The Diamond Plant

diamond plant

The "Diamond Plant"

The secrets that the earth holds are slowly being revealed to us day by day. One of the more recent discoveries is a rare African plant that can indicate the presence of diamonds beneath the soil. Pandanus candelabrum seems to only grow on kimberlite pipes. This has geologists and mining companies interested because the presence of kimberlite can indicate the presence of diamonds. 

 Columns of volcanic rock hundreds of meters across that extend deep into earth. The pipes are left by ancient eruptions that typically drag diamonds and other gemstones up from the mantle. (simplified image courtesy of  Kansas State Geological Survey )

Columns of volcanic rock hundreds of meters across that extend deep into earth. The pipes are left by ancient eruptions that typically drag diamonds and other gemstones up from the mantle. (simplified image courtesy of Kansas State Geological Survey)

 

The thorny, palmlike plant was recently discovered in Liberia by geologists. The plant, Pendanus candelabrum, has a “marked affinity for kimberlite pipes,” writes Stephen E. Haggerty, a research professor in geosciences at Florida International University, in the June–July edition of the journal Economic Geology. 

Traditionally a variety of indicator minerals are used to find kimberlite pipes. Those minerals then have to be tested by labs. But if the plant is as choosy as it seems to be, explorers could possibly track a plant from the air and diamond hunters in West Africa might have an indicator that can eventually lead to easier, less expensive diamond exploration.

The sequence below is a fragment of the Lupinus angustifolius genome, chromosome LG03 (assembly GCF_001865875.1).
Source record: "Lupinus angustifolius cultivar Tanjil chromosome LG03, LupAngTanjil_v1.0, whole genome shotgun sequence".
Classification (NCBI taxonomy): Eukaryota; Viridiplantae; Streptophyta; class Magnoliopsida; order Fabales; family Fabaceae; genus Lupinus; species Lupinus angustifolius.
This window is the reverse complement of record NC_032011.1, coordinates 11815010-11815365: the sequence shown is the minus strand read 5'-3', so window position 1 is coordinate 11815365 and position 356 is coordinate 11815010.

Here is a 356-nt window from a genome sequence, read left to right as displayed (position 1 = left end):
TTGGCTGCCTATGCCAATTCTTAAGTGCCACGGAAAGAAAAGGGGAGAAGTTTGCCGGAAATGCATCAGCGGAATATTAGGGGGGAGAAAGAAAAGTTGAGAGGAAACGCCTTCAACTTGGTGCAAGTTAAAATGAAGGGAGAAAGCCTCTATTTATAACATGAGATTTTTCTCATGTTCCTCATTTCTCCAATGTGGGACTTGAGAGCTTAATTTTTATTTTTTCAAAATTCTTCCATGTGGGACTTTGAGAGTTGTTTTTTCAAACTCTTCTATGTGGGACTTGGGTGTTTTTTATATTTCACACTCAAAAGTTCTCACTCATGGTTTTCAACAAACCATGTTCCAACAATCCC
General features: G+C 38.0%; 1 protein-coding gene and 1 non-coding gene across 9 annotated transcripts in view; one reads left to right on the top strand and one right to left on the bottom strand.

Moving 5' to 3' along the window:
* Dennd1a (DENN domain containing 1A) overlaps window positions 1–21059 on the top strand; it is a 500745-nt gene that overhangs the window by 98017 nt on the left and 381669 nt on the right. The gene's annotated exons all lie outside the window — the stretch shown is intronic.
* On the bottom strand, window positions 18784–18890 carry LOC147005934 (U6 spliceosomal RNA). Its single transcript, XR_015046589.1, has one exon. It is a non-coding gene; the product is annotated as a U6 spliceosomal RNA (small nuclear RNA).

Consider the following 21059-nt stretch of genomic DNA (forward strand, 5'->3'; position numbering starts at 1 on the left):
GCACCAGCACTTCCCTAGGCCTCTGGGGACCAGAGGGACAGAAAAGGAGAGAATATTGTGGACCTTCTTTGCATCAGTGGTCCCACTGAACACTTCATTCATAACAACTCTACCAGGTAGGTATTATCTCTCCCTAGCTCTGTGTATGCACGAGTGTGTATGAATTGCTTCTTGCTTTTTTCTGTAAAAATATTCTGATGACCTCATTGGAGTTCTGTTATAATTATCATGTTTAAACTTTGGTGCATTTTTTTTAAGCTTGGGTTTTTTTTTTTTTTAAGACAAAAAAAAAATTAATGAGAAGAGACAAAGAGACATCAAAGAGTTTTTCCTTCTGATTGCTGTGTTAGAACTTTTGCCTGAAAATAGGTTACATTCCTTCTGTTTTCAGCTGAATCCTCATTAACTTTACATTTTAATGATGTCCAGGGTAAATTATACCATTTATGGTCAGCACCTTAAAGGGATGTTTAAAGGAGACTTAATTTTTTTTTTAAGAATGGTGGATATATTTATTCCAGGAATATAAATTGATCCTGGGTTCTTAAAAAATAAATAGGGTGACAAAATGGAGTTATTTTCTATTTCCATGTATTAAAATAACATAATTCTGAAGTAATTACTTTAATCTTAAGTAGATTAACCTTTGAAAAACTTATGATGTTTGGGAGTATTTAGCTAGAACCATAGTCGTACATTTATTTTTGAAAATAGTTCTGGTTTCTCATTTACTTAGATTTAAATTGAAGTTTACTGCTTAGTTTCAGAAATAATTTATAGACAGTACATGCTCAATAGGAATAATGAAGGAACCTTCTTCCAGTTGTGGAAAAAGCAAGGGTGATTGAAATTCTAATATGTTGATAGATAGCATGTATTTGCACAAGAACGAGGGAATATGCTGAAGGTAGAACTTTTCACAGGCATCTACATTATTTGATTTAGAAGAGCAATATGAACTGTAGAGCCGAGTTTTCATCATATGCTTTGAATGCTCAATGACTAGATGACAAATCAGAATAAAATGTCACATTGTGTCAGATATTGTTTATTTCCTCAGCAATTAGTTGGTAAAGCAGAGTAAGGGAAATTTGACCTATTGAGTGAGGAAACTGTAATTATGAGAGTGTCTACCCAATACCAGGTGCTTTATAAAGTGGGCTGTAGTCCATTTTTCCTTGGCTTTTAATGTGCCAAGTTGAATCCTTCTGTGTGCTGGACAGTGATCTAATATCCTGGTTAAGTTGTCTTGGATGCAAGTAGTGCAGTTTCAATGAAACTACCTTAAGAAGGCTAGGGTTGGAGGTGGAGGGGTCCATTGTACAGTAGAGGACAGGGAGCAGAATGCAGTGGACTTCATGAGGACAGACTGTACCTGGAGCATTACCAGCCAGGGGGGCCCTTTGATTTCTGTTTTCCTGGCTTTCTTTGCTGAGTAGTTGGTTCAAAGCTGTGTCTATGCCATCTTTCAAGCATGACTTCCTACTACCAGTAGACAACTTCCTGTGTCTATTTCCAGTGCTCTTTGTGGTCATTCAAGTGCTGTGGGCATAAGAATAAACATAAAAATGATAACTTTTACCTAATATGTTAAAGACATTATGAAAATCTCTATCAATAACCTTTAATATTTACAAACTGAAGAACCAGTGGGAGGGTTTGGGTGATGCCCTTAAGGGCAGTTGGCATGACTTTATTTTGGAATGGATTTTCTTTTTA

Using plants as indicators is not a unique or even modern tactic, as Haggerty’s paper notes, plants have been used since medieval times. For example, Lychnis alpina, a small pink-flowering plant in Scandinavia, and Haumaniastrum katangense, a white-flowered shrub in central Africa, are both associated with copper. That’s because the plants are especially tolerant to copper that has eroded into soil.

One major caveat to the idea of the "diamond plant" is that Pendanus candelabrum is only found in tropical areas, and diamonds are not. Indeed a world-class mines have been discovered in bitter-cold regions in Siberia and Canada. However Haggerty can also see that the new discovery might pave the way toward finding new botanical indicators for kimberlites. “Because of the depths at which kimberlites originate, it doesn’t take a rocket scientist to see that their chemistry has to be different from the surrounding rocks,” he says.

“So let us take a look at the vegetation, particularly in Arctic terrains. There is flowering in the spring and during the summer... Kimberlite has very high potassium, sodium, magnesium, and phosphorous. Because of those nutrients, plants growing in kimberlites will be on steroids, whereas those on sandstone will be stunted or barren. So enhanced growth of surrounding vegetation may be a characteristic.”
 

On a final note, while this discovery is influential it should also be said that just because one might find a kimberlite pipe, it does not mean there will be a diamond mine. Only 1 percent of kimberlite pipe discoveries result in economically viable diamond mines.

Kathleen Marino M.A, G.G., AJP, NAJA